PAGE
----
Josephine Tey has deftly created some very likeable but complex characters: Brat is at once tough and vulnerable, an opportunist with a conscience. Simon is charming and cast as the victim but full of contradictions. Aunt Bee is typical of a generation of war-time women who had to be strong and unselfish for the sake of others. Each of the main characters is believably human, annoying at times, but always engaging. This book is perfectly suited for all ages, there is no gore, bad language, gratuitous sex or unsettling content and the adult subjects are masterfully handled. And, finally, horse enthusiasts will be happy to find that the substantial equestrian content is accurate and realistic and Tey's undisguised love of horses comes entirely devoid of saccharine.
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3 of 3 people found the following review helpful By Officer Dibble VINE VOICE on 7 Jun 2009
Format: Paperback Verified Purchase
Before picking up this novel I never expected that I would read it in one sitting. It is tremendous. Already worthy of a re-read, worthy of extensive study that made me realise it should be used as a school set text on a par with novels such as 'A Kestrel for a Knave'.

The main premise is similar to 'The Return of Martin Guerre' or 'Sommersby' except the returning soul is the teenager Brat coming home to a farm in the idyllic Sussex Downs. His twin knows from the start that Brat is fake but they agree an unholy 'spiritual twinship' of silence for mutual protection as everyone else accepts Brat to their bosom.

The writing is sublime evoking dreamy, idyllic post-War rural England compared to the 'forest of chimney pots' in London. Ms Tey writes succinctly and with wit. She displays topicality and constructs convincing relationships. There are some underlying adult themes which would have been risque in the late 1940's and do make it a novel for teenagers and adults.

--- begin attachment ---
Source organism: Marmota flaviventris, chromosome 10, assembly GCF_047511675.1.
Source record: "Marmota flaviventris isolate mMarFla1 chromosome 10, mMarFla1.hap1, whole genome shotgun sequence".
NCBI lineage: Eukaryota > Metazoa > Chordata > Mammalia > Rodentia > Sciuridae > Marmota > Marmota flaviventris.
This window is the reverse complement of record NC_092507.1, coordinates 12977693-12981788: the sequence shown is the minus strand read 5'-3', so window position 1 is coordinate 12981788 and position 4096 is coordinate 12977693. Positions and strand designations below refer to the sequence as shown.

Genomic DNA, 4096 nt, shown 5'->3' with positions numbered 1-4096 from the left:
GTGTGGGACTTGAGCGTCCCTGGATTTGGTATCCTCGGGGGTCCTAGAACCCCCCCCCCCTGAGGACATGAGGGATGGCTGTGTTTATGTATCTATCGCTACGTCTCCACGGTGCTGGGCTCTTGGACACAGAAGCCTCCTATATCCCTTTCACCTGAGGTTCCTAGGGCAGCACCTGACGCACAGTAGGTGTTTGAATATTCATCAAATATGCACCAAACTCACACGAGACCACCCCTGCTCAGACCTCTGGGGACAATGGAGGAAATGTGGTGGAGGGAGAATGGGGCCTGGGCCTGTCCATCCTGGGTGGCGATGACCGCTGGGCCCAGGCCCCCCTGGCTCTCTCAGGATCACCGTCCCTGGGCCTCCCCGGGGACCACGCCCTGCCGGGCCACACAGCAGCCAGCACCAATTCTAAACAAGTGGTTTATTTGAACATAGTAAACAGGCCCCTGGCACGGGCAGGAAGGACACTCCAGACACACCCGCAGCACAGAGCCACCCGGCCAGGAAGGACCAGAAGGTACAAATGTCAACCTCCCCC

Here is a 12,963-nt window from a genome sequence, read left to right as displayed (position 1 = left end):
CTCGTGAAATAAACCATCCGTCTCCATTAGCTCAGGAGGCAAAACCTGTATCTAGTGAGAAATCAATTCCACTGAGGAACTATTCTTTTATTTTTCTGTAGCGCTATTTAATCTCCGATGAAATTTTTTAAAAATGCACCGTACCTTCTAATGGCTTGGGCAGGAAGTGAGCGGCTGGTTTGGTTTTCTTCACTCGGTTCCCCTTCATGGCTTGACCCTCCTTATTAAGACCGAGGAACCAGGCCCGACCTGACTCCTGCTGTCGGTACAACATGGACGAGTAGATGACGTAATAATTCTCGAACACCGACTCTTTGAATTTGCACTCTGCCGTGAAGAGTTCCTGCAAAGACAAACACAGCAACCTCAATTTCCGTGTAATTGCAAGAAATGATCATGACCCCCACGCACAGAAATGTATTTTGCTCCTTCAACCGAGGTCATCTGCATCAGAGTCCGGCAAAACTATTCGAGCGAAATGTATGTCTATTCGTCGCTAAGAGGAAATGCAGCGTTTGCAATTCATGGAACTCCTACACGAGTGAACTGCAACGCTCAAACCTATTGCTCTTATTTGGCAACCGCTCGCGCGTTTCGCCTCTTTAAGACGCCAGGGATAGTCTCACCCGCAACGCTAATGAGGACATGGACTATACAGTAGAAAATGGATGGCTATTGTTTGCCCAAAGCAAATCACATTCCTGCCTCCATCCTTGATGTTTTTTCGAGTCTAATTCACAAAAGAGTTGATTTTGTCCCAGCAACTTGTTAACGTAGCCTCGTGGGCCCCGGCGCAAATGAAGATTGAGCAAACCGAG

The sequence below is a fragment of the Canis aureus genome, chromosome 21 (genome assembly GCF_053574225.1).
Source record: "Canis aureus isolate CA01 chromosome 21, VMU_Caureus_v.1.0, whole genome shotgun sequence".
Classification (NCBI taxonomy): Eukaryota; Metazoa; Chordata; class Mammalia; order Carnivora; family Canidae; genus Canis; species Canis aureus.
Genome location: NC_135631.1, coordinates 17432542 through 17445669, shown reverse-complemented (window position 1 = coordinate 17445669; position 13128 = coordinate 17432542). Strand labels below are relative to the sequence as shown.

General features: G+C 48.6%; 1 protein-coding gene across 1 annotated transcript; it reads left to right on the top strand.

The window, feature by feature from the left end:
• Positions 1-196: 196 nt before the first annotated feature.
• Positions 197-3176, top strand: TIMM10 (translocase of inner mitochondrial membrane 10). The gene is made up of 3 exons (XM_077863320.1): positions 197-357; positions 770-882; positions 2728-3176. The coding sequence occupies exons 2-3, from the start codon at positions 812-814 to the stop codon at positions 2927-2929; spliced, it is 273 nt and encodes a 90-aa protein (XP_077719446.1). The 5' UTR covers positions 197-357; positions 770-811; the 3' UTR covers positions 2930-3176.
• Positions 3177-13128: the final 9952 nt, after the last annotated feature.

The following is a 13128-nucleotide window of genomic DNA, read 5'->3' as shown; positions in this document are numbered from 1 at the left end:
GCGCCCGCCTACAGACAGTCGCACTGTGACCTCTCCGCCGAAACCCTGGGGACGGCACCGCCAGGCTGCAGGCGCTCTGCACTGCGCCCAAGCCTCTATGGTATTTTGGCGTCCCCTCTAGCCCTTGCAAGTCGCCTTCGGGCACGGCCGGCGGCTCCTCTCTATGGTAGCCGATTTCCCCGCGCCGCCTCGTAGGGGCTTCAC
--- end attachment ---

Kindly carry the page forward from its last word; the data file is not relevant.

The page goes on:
This book was the classic case of expecting so little and being unexpectedly overwhelmed by its sheer quality.
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1 of 1 people found the following review helpful By Schneehase VINE VOICE on 2 May 2013
Format: Paperback
One of my favourite ever books is 'The Franchise Affair' and if you like the way Josephine Tey writes or if you're considering dipping a toe into her water (as it were!), I'd highly recommend that one too. Both 'The Franchise Affair' and 'Brat Farrar' are detective stories with no detective and very cleverly written too. In 'Brat Farrar' the eponymous hero is hired by an ageing actor to impersonate the heir to an estate who went missing, presumed drowned, eight years before. The actor wants Brat to pay him some of the money he will inherit so that the actor can retire comfortably off.
The problems that Brat has to overcome seem formidable; a close family including a twin brother being one of the most difficult and a whole village and countryside full of people who had known the missing boy from a baby. Brat would have to convince them all that he is the missing boy and if he can convince them, he will cut his 'twin brother' out of the inheritance that he's been looking forward to all these years.
Tey takes a long time to build up the story; introducing all the characters, giving background and interesting 'side-stories' on them all, describing the estate Brat finds himself inheriting and the horse-breeding and riding business that goes with it.
I find it fascinating that the reader knows right from the start that the imposter is just that, an imposter and think that, in these cases, the fascination comes with seeing how long he or she can keep up the pretence and what happens when he or she is caught out finally.
However, this is one of the best of that genre; the characters are believeable and likeable and I really wanted Brat to succeed and be happy in his stolen life.